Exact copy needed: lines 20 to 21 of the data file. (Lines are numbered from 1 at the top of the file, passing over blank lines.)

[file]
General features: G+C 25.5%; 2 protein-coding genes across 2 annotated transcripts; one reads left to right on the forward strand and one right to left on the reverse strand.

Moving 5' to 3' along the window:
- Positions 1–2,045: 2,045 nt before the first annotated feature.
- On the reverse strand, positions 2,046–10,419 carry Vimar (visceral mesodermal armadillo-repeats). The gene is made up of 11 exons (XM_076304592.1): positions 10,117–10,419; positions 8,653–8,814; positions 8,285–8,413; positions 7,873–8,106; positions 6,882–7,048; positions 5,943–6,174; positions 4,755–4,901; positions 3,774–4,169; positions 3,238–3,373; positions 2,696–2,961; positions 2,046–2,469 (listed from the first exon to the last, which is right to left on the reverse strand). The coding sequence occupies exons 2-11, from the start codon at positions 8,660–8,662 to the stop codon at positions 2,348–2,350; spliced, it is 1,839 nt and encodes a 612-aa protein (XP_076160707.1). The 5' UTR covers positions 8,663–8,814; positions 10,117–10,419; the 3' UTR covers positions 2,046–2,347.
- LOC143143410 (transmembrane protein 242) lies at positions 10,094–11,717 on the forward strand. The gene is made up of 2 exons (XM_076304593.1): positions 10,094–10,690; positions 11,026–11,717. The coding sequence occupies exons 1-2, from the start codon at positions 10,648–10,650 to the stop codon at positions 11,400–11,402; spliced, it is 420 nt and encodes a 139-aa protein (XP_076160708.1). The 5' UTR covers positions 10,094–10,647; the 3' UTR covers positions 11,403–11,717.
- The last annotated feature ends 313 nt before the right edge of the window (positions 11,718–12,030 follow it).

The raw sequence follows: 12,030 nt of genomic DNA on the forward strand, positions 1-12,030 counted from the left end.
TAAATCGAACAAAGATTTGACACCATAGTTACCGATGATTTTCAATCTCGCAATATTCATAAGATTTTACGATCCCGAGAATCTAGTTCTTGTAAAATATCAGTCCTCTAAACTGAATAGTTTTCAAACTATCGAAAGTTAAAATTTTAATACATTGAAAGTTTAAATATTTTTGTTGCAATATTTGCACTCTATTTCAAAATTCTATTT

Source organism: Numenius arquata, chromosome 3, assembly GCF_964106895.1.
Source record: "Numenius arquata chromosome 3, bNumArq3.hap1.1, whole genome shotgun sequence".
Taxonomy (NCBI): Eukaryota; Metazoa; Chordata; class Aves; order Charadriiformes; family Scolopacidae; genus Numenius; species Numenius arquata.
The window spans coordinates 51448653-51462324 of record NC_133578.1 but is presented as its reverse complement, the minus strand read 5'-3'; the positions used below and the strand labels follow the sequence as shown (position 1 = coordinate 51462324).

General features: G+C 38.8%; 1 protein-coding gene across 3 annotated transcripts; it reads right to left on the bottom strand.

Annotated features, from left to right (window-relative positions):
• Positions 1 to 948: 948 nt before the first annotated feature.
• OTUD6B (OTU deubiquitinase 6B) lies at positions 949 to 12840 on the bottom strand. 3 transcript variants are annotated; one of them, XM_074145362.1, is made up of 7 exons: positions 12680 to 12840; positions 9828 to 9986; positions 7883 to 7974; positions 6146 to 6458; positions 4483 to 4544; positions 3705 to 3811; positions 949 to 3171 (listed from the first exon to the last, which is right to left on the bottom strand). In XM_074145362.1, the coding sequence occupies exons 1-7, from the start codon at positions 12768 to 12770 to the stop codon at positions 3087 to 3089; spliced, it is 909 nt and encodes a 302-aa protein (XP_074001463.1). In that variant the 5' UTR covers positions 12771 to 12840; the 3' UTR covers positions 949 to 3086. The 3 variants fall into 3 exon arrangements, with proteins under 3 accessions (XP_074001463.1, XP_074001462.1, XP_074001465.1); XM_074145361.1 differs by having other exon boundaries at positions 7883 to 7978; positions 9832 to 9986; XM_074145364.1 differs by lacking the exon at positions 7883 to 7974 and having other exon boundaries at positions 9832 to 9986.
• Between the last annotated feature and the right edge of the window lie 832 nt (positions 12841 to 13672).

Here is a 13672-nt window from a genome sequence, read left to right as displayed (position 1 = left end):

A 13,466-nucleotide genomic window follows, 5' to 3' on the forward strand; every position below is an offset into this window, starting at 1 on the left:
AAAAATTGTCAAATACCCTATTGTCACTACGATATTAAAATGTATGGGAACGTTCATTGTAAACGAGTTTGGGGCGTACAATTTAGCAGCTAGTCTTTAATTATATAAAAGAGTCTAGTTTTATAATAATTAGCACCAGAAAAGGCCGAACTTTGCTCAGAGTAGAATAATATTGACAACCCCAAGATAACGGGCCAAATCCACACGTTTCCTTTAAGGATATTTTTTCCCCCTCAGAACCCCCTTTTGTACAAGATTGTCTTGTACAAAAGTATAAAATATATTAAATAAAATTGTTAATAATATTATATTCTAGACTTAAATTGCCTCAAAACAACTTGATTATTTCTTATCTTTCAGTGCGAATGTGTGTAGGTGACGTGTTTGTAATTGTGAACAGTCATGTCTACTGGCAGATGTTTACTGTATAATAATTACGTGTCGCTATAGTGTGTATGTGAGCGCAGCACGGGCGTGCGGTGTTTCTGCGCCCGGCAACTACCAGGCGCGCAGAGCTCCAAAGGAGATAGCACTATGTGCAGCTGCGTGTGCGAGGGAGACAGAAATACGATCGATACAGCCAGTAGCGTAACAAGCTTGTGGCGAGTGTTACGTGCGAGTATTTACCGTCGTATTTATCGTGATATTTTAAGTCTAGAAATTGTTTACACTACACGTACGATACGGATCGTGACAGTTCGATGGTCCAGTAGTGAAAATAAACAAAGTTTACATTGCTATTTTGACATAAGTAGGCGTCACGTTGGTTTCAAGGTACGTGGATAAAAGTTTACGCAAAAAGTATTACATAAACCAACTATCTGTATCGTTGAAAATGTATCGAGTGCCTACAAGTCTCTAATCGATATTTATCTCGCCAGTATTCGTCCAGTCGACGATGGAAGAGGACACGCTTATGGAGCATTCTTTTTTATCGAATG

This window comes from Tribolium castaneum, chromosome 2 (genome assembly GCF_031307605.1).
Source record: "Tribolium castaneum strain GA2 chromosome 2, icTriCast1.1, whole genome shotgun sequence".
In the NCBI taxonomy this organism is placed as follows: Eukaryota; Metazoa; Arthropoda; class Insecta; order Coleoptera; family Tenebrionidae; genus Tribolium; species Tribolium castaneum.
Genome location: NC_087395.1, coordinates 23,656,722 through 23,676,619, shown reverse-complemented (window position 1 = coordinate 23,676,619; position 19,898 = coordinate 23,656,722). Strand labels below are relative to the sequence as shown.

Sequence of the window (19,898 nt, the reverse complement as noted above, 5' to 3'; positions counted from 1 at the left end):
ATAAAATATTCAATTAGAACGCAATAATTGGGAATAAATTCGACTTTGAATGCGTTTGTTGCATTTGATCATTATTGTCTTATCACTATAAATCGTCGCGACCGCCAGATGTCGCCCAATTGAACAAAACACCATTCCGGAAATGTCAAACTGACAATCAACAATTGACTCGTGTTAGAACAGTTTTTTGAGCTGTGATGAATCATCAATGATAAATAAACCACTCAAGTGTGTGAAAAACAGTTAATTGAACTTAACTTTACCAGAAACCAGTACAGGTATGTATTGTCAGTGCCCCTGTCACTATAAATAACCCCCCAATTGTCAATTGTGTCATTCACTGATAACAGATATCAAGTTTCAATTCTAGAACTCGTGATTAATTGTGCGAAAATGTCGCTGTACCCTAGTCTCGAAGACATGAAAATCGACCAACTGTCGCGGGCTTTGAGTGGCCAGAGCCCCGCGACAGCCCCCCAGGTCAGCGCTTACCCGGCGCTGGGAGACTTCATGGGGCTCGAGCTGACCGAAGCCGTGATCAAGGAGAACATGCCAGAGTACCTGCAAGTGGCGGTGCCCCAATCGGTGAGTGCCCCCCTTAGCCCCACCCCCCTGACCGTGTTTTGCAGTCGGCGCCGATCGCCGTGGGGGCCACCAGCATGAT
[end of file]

AAAAATTGTCAAATACCCTATTGTCACTACGATATTAAAATGTATGGGAACGTTCATTGTAAACGAGTTTGGGGCGTACAATTTAGCAGCTAGTCTTTAATTATATAAAAGAGTCTAGTTTTATAATAATTAGCACCAGAAAAGGCCGAACTTTGCTCAGAGTAGAATAATATTGACAACCCCAAGATAACGGGCCAAATCCACACGTTTCCTTTAAGGATATTTTTTCCCCCTCAGAACCCCCTTTTGTACAAGATTGTCTTGTACAAAAGTATAAAATATATTAAATAAAATTGTTAATAATATTATATTCTAGACTTAAATTGCCTCAAAACAACTTGATTATTTCTTATCTTTCAGTGCGAATGTGTGTAGGTGACGTGTTTGTAATTGTGAACAGTCATGTCTACTGGCAGATGTTTACTGTATAATAATTACGTGTCGCTATAGTGTGTATGTGAGCGCAGCACGGGCGTGCGGTGTTTCTGCGCCCGGCAACTACCAGGCGCGCAGAGCTCCAAAGGAGATAGCACTATGTGCAGCTGCGTGTGCGAGGGAGACAGAAATACGATCGATACAGCCAGTAGCGTAACAAGCTTGTGGCGAGTGTTACGTGCGAGTATTTACCGTCGTATTTATCGTGATATTTTAAGTCTAGAAATTGTTTACACTACACGTACGATACGGATCGTGACAGTTCGATGGTCCAGTAGTGAAAATAAACAAAGTTTACATTGCTATTTTGACATAAGTAGGCGTCACGTTGGTTTCAAGGTACGTGGATAAAAGTTTACGCAAAAAGTATTACATAAACCAACTATCTGTATCGTTGAAAATGTATCGAGTGCCTACAAGTCTCTAATCGATATTTATCTCGCCAGTATTCGTCCAGTCGACGATGGAAGAGGACACGCTTATGGAGCATTCTTTTTTATCGAATG

This window comes from Tribolium castaneum, chromosome 2 (genome assembly GCF_031307605.1).